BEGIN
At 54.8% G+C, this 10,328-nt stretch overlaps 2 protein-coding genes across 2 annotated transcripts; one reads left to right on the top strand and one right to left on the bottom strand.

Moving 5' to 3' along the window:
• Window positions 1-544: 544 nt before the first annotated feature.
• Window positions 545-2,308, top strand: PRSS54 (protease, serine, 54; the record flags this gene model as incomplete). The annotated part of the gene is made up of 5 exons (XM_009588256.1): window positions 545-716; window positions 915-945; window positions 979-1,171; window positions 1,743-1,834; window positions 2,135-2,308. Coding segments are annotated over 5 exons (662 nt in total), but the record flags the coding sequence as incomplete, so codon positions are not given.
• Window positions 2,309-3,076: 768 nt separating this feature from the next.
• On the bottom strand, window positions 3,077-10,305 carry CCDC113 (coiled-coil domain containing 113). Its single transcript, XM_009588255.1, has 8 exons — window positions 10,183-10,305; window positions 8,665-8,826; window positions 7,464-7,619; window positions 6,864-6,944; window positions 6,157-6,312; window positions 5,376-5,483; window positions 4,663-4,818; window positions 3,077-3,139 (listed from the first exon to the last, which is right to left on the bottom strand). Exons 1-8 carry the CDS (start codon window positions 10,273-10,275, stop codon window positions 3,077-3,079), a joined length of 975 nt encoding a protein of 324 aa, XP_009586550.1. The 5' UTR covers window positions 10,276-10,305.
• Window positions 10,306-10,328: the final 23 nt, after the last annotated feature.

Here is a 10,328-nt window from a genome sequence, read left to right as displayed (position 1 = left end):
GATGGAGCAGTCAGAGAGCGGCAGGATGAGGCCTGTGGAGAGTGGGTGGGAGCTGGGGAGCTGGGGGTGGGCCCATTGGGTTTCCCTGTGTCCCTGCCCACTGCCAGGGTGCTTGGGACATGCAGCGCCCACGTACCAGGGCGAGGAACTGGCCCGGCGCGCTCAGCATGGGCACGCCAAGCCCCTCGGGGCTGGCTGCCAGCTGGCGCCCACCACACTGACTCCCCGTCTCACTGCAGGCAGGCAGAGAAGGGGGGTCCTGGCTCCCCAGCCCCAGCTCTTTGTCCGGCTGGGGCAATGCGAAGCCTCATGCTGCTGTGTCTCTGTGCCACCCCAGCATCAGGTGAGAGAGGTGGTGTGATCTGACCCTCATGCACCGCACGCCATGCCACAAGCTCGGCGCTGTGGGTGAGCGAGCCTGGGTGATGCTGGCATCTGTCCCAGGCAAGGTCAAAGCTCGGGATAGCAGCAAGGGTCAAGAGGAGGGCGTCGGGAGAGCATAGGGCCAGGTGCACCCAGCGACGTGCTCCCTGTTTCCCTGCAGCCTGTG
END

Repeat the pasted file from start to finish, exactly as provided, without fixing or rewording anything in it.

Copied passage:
At 54.8% G+C, this 10,328-nt stretch overlaps 2 protein-coding genes across 2 annotated transcripts; one reads left to right on the top strand and one right to left on the bottom strand.

Moving 5' to 3' along the window:
• Window positions 1-544: 544 nt before the first annotated feature.
• Window positions 545-2,308, top strand: PRSS54 (protease, serine, 54; the record flags this gene model as incomplete). The annotated part of the gene is made up of 5 exons (XM_009588256.1): window positions 545-716; window positions 915-945; window positions 979-1,171; window positions 1,743-1,834; window positions 2,135-2,308. Coding segments are annotated over 5 exons (662 nt in total), but the record flags the coding sequence as incomplete, so codon positions are not given.
• Window positions 2,309-3,076: 768 nt separating this feature from the next.
• On the bottom strand, window positions 3,077-10,305 carry CCDC113 (coiled-coil domain containing 113). Its single transcript, XM_009588255.1, has 8 exons — window positions 10,183-10,305; window positions 8,665-8,826; window positions 7,464-7,619; window positions 6,864-6,944; window positions 6,157-6,312; window positions 5,376-5,483; window positions 4,663-4,818; window positions 3,077-3,139 (listed from the first exon to the last, which is right to left on the bottom strand). Exons 1-8 carry the CDS (start codon window positions 10,273-10,275, stop codon window positions 3,077-3,079), a joined length of 975 nt encoding a protein of 324 aa, XP_009586550.1. The 5' UTR covers window positions 10,276-10,305.
• Window positions 10,306-10,328: the final 23 nt, after the last annotated feature.

Here is a 10,328-nt window from a genome sequence, read left to right as displayed (position 1 = left end):
GATGGAGCAGTCAGAGAGCGGCAGGATGAGGCCTGTGGAGAGTGGGTGGGAGCTGGGGAGCTGGGGGTGGGCCCATTGGGTTTCCCTGTGTCCCTGCCCACTGCCAGGGTGCTTGGGACATGCAGCGCCCACGTACCAGGGCGAGGAACTGGCCCGGCGCGCTCAGCATGGGCACGCCAAGCCCCTCGGGGCTGGCTGCCAGCTGGCGCCCACCACACTGACTCCCCGTCTCACTGCAGGCAGGCAGAGAAGGGGGGTCCTGGCTCCCCAGCCCCAGCTCTTTGTCCGGCTGGGGCAATGCGAAGCCTCATGCTGCTGTGTCTCTGTGCCACCCCAGCATCAGGTGAGAGAGGTGGTGTGATCTGACCCTCATGCACCGCACGCCATGCCACAAGCTCGGCGCTGTGGGTGAGCGAGCCTGGGTGATGCTGGCATCTGTCCCAGGCAAGGTCAAAGCTCGGGATAGCAGCAAGGGTCAAGAGGAGGGCGTCGGGAGAGCATAGGGCCAGGTGCACCCAGCGACGTGCTCCCTGTTTCCCTGCAGCCTGTG